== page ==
So major UK dailies the Times and Sunday Times have gone behind an online paywall: those wishing to read beyond the homepage will have to register and pay £1 for a day's access, £2 for a week. The sum is not huge but in today's news landscape where online readers jump swiftly and easily between news sources, how many are likely to pay?
The Guardian's Roy Greenslade noted that a column on the Sunday Times' site this weekend had lifted an item from a free website, Gentlemenranters, without giving proper attribution. The editor of Gentelmenranters confirmed to Greenslade that the Sunday paper had not contacted the site. In the world of blogging and linking it has become almost standard practice to refer to the work of others, but citing the source is essential, and when a website is behind a paywall there does seem to be a feeling that it is less justifiable to take content from other sources. Presumably this is because, if people are paying for content, they expect it to be top quality and definitely original.
This raises the question of whether people do value and expect more from content that they pay for more than free content. News organisations all want their content to be regarded as valuable, but the ubiquity of news online does mean that many people may well have started to take content for granted, and flick through different sources, disregarding articles that are not immediately gripping.
This has for some time been one of Murdoch's arguments for implementing paywalls, and it is a valid concern. But do people now value news enough to pay for a specific paper? A loyal base of print subscribers will get online access free. Of those who do subscribe to the new Times websites, there will presumably be some who immediately sign up because they love the paper, and maybe others who later realize that they miss it so much that they are prepared to pay, and others who choose to make a one off purchase for a day or a week to access a specific piece. But has the Times is now practically invisible on Google, and bloggers can't link to it, how might new readers find the site?
Another Guardian blog post has offered "A warm welcome to guardian.co.uk for all former readers of the Times." Writer John Crace asserts that "here at the Guardian we can offer everything you ever wanted from the Times - and more - for nothing" and offers a tongue-in-cheek comparison of the two papers. Although many of those commenting on the article were disparaging about the Guardian's self-righteousness and questioned its own business model, its point is legitimate: there undoubtedly exist many good-quality, viable alternatives to the Times for readers who do not want to pay.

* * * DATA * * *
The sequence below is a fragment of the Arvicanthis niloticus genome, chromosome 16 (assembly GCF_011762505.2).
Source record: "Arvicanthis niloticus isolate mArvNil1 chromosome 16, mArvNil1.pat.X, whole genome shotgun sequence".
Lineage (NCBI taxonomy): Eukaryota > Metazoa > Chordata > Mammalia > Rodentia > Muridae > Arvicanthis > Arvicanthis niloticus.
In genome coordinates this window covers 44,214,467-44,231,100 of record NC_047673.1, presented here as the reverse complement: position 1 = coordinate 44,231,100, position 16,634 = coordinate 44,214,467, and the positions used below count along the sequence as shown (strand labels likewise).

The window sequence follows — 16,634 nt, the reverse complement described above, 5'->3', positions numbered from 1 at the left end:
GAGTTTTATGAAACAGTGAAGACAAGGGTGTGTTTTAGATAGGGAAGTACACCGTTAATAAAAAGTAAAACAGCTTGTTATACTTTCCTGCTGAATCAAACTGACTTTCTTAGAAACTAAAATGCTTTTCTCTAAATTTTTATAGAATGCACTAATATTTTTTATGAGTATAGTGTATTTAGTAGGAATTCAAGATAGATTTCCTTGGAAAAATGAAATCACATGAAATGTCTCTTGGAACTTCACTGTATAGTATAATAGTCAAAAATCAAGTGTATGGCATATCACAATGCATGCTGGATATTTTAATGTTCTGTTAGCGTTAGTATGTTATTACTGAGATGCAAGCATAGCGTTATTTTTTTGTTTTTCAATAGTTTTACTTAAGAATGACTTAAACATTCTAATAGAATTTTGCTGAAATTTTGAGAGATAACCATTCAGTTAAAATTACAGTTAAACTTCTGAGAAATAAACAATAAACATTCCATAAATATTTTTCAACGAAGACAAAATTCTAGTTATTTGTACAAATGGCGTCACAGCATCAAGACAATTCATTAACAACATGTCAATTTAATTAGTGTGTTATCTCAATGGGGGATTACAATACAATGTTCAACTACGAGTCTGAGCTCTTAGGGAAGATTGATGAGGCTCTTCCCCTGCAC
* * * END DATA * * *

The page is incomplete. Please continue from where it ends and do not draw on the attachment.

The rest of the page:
The Guardian has made it clear that charging for online news is not something that it intends to do in the near future. Editor Alan Rusbridger has firmly underlined his belief that news should be free, stressing the importance of a wide reach and immediacy of access. The paper consistently has among the highest number of unique users of any UK paper (upwards of 30 million per month) and although its losses are currently substantial, it seems to be holding out for a way to make money from these.
And as well as other quality dailies with free websites, there is the BBC. Newspapers might be able to offer superior comment and analysis, but for the news, the BBC is an excellent source. The new Times sites are impressive, with improved navigation and search, and more multimedia elements: interactive graphics as well as more photos and videos. 'Behind the story' is also a useful new feature, and the live Q&As are likely to appeal. However, it is not far and away the best news website available, which is arguably what it needs to be in order to succeed in charging.
Poynter's Bill Mitchell took a look at the Times' paywall alongside two other British examples, the Financial Times and the Guardian. He was surprised by the strength of the Times paywall: the fact that articles are not indexed on Google and that all content, even blogs, are now paid-only. Other papers, including the New York Times, are looking at a 'metered' strategy which would allow readers to access a certain number of articles free per month before being asked to pay, overall keeping the paper more visible. Even Murdoch's financial daily, the Wall Street Journal, offers some articles free via Google.
As Steve Outing notes, at least Murdoch "has the guts" to try out a paywall strategy on a major daily, and to try it in the most extreme sense. However, the extreme strategy is undoubtedly highly risky. As well as the inevitable loss of online reader numbers which risks marginalizing the Times and making it less relevant in the online news conversation, there is the subsequent risk that journalists will not want to work for a paper where their work is not read by many. It was one of the complaints made by New York Times star journalists such as Thomas Friedman during the TimesSelect experiment which ended in 2007. One law blogger from the Times, Tim Kevan, has already quit and been taken in by the Guardian - will others follow?
So in its quest for more revenue and trying to get readers to give greater value to its content, the Times risks losing an awful lot. If it does end up making a huge profit (paidContent looks at the figures here), others will follow and News Corp might end up dramatically changing the news landscape. There has been so much talk about paywalls with little consensus: doing it is the only way to find out if it actually will work, and the rest of news industry must be relieved that somebody is trying. That said, it really is a big risk.